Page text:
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Agencies told to pay Sh30b debt to suppliers

BUSINESS
By Dominic Omondi | November 21st 2018

State agencies had not paid suppliers close to Sh30 billion by the end of June 2018, leaving a number of businesses with serious cash flow problems.

A new quarterly report by the National Treasury noted that pending bills by the national government by the end of financial year (FY) 2017/18 amounted to Sh29.3 billion.

Treasury has instructed the ministries, departments and agencies (MDAs) to fast-track payment of the outstanding amount. 

Raised red flag

“The Government has prioritised clearance of all pending bills. In this respect, MDAs have been directed to settle pending bills as a first charge in the FY 2018/19 budget,” reads part of the Quarterly Economic and Budgetary Review for the financial year period ending September 30, 2018.

Both the national and county governments have accumulated massive pending bills, with the 47 devolved units reported to owe suppliers Sh99 billion as at the end of June this year.

However, with some of the agencies embroiled in graft allegations, there are concerns that a good chunk of the pending bills could be fictitious. Senators have raised the red flag over the outstanding amount.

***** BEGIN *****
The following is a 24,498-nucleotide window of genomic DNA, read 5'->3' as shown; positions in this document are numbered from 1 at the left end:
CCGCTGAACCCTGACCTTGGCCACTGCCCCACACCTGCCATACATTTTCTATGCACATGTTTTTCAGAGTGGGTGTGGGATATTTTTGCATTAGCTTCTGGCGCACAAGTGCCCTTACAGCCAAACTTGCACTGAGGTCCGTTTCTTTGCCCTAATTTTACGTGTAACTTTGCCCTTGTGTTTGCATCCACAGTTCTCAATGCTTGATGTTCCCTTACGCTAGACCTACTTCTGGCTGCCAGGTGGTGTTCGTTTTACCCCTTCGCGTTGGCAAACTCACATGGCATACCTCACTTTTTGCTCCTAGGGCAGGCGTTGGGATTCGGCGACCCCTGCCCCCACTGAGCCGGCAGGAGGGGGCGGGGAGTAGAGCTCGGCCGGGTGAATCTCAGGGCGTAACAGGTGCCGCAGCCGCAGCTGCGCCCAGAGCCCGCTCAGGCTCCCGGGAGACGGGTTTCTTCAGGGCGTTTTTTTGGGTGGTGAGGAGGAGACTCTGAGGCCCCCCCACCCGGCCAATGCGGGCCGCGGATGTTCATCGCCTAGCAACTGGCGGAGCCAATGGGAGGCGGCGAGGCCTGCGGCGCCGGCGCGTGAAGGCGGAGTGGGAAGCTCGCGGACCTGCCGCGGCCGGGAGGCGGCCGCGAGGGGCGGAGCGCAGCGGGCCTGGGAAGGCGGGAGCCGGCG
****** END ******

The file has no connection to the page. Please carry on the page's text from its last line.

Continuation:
“We are convinced part of the Sh99 billion pending bills could be a liability for taxpayers and is not valid. It would be proper to have a probe on the bills conducted by the Directorate of Criminal Investigations,” said Senate County Public Accounts Investment Committee Chairman Moses Kajwang.

The Institute of Certified Public Accountants of Kenya has also expressed concern about the ballooning pending bills by both the national and county governments, saying it pointed to reckless expenditure and poor planning.

“The figures indicate a trend of reckless expenditures in awarding contracts and local purchase orders without consideration to the funds’ availability,” said ICPAK Chairman Julius Mwatu. “Consequently, this status stifles business enterprises, affects private sector growth and job creation.” he added.

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